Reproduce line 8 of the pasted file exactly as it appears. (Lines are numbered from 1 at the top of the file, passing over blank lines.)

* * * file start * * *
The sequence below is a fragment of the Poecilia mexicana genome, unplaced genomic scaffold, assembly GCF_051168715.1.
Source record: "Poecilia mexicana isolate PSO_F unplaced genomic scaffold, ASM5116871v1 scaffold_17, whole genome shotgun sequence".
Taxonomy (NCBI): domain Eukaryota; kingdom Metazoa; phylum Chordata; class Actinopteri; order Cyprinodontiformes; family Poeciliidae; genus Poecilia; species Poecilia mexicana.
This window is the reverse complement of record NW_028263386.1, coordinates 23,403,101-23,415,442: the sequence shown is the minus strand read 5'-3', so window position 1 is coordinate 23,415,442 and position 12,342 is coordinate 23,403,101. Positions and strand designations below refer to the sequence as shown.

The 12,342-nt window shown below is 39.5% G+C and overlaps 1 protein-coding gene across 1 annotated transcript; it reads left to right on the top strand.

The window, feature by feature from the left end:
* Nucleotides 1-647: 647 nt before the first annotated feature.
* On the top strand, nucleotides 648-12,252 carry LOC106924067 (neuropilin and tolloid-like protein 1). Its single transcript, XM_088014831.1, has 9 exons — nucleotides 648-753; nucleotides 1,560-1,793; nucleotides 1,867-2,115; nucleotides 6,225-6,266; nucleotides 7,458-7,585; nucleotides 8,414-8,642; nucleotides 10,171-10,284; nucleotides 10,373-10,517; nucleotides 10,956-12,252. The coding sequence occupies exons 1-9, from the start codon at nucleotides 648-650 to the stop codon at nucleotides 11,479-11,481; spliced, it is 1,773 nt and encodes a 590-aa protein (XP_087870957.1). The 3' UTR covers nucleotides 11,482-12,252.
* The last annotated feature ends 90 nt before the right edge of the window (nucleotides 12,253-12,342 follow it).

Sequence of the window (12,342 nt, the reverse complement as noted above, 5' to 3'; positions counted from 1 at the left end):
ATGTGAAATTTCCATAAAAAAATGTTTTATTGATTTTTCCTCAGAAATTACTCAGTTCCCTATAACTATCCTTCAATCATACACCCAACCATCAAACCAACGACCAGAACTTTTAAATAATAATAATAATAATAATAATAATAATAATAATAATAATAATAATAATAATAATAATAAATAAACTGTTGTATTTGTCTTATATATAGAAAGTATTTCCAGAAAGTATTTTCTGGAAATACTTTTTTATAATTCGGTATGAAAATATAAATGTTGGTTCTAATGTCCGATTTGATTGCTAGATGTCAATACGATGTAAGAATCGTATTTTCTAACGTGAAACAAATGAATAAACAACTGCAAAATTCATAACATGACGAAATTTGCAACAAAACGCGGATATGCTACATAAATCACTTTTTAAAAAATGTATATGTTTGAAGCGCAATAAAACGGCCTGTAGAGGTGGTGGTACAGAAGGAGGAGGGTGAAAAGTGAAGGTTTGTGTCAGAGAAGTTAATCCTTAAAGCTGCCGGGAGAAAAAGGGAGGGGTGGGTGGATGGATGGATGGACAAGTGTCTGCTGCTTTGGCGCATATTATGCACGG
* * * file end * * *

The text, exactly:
* On the top strand, nucleotides 648-12,252 carry LOC106924067 (neuropilin and tolloid-like protein 1). Its single transcript, XM_088014831.1, has 9 exons — nucleotides 648-753; nucleotides 1,560-1,793; nucleotides 1,867-2,115; nucleotides 6,225-6,266; nucleotides 7,458-7,585; nucleotides 8,414-8,642; nucleotides 10,171-10,284; nucleotides 10,373-10,517; nucleotides 10,956-12,252. The coding sequence occupies exons 1-9, from the start codon at nucleotides 648-650 to the stop codon at nucleotides 11,479-11,481; spliced, it is 1,773 nt and encodes a 590-aa protein (XP_087870957.1). The 3' UTR covers nucleotides 11,482-12,252.